fact and it is clear the moving party is entitled to judgment as a matter of law. Fed. R. Civ. P.
56(c); Celotex Corp. v. Catrett, 477 U.S. 317, 322 (1986).
A fact is material when it “might affect the outcome of the suit under the governing
law . . . . Factual disputes that are irrelevant or unnecessary” are not material and thus cannot
preclude summary judgment. Anderson v. Liberty Lobby, Inc., 477 U.S. 242, 248 (1986).
A dispute about a material fact is genuine if there is sufficient evidence upon which a
reasonable jury could return a verdict for the non-moving party. See id. The Court “is not to
resolve disputed issues of fact but to assess whether there are any factual issues to be tried.”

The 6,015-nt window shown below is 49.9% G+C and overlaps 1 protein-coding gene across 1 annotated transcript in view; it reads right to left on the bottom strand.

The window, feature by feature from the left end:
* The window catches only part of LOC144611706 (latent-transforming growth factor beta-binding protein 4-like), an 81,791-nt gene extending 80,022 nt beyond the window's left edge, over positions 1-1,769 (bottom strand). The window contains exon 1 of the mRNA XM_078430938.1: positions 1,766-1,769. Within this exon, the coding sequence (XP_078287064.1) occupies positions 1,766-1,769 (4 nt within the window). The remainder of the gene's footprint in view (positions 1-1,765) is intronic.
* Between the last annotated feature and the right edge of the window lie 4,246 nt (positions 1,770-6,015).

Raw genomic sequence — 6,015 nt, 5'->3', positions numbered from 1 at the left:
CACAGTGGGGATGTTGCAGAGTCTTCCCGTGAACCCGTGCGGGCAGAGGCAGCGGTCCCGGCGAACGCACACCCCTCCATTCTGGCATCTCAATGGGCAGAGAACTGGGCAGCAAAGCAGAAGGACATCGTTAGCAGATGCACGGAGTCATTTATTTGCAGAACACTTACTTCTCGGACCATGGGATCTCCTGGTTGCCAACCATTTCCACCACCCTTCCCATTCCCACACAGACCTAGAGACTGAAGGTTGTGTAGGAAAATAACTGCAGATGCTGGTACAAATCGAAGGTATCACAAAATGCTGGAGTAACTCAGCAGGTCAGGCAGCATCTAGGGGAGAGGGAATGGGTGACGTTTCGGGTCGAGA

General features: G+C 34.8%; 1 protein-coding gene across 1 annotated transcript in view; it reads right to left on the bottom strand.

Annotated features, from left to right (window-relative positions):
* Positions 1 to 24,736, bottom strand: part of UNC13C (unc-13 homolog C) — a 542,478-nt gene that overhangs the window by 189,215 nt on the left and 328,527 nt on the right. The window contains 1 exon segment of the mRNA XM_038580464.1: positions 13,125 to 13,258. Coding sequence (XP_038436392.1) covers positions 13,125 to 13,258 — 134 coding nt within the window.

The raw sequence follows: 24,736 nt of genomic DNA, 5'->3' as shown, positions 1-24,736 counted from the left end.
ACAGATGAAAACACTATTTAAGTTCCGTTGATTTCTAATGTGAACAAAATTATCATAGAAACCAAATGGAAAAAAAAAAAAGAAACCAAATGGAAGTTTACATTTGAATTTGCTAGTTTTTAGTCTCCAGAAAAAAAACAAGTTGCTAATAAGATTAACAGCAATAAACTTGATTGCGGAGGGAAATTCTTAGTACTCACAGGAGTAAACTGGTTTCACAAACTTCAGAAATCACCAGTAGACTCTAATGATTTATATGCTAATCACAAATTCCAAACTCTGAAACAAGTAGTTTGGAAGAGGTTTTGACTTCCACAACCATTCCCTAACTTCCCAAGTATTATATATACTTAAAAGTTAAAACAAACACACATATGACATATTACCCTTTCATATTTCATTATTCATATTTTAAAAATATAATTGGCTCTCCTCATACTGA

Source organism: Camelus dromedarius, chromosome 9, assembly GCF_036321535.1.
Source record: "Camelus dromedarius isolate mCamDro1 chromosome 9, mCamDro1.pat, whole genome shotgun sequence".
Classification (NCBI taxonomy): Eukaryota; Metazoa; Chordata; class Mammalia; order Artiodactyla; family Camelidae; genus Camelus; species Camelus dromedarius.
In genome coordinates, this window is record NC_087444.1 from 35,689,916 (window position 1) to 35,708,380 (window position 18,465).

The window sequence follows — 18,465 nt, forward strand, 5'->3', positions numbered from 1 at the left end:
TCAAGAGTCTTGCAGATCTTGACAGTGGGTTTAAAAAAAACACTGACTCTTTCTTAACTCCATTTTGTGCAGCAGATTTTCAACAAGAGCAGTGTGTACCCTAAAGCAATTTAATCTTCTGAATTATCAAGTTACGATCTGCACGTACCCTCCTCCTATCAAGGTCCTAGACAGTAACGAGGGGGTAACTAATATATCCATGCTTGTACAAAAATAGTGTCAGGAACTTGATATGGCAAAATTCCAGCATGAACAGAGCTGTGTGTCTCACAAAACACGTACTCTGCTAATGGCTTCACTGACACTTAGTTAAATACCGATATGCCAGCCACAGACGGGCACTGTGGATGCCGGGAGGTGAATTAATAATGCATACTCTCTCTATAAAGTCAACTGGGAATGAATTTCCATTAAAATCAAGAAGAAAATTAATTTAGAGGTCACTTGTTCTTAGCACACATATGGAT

Wilson v. Nw. Mut. Ins. Co., 625 F.3d 54, 60 (2d Cir. 2010) (citation omitted). It is the moving
party’s burden to establish the absence of any genuine issue of material fact. Zalaski v. City of
Bridgeport Police Dep’t, 613 F.3d 336, 340 (2d Cir. 2010).
If the non-moving party has failed to make a sufficient showing on an essential element
of his case on which he has the burden of proof, then summary judgment is appropriate. Celotex
Corp. v. Catrett, 477 U.S. at 323. If the non-moving party submits “merely colorable” evidence,
summary judgment may be granted. Anderson v. Liberty Lobby, Inc., 477 U.S. at 249–50. The
non-moving party “must do more than simply show that there is some metaphysical doubt as to
the material facts, and may not rely on conclusory allegations or unsubstantiated speculation.”